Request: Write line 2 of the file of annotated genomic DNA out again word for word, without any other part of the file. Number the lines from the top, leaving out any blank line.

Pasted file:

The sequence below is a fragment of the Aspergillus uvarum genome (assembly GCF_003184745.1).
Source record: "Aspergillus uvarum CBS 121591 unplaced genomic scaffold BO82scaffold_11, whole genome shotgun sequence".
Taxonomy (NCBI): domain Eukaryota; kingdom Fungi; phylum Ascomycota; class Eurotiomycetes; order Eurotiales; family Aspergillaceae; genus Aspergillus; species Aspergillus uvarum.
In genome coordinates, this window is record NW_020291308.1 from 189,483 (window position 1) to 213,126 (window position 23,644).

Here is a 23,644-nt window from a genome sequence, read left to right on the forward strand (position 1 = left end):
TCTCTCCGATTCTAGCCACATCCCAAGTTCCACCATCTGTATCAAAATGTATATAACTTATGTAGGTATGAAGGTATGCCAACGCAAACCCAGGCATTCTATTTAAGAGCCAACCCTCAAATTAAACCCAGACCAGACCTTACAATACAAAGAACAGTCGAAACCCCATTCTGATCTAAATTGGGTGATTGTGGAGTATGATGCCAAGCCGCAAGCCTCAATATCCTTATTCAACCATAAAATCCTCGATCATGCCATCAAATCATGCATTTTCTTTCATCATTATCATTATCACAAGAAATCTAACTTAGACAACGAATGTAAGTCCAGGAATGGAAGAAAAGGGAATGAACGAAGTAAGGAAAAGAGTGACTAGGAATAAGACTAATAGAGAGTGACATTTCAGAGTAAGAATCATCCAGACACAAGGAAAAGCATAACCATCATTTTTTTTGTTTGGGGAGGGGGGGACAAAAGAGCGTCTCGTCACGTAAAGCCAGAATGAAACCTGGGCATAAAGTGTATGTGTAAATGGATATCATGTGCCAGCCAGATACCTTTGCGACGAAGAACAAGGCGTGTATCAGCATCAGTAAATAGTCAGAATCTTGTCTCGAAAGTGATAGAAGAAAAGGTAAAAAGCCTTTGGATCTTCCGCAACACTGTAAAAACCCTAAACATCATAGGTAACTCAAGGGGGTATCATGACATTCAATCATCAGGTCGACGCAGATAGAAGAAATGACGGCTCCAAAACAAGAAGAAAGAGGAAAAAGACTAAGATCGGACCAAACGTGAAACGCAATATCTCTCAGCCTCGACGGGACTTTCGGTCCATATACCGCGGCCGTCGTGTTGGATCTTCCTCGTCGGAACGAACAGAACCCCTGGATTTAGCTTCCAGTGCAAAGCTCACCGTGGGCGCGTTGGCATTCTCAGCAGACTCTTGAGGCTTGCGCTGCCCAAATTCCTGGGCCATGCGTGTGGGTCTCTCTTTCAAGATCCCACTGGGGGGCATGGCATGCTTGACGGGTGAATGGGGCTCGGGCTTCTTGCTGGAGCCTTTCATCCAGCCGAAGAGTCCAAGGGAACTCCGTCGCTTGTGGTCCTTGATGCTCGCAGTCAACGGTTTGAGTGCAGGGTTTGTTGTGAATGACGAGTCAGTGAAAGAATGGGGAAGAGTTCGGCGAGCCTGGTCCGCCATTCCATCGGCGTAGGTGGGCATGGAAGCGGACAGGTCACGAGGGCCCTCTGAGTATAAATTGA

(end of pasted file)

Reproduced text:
Source record: "Aspergillus uvarum CBS 121591 unplaced genomic scaffold BO82scaffold_11, whole genome shotgun sequence".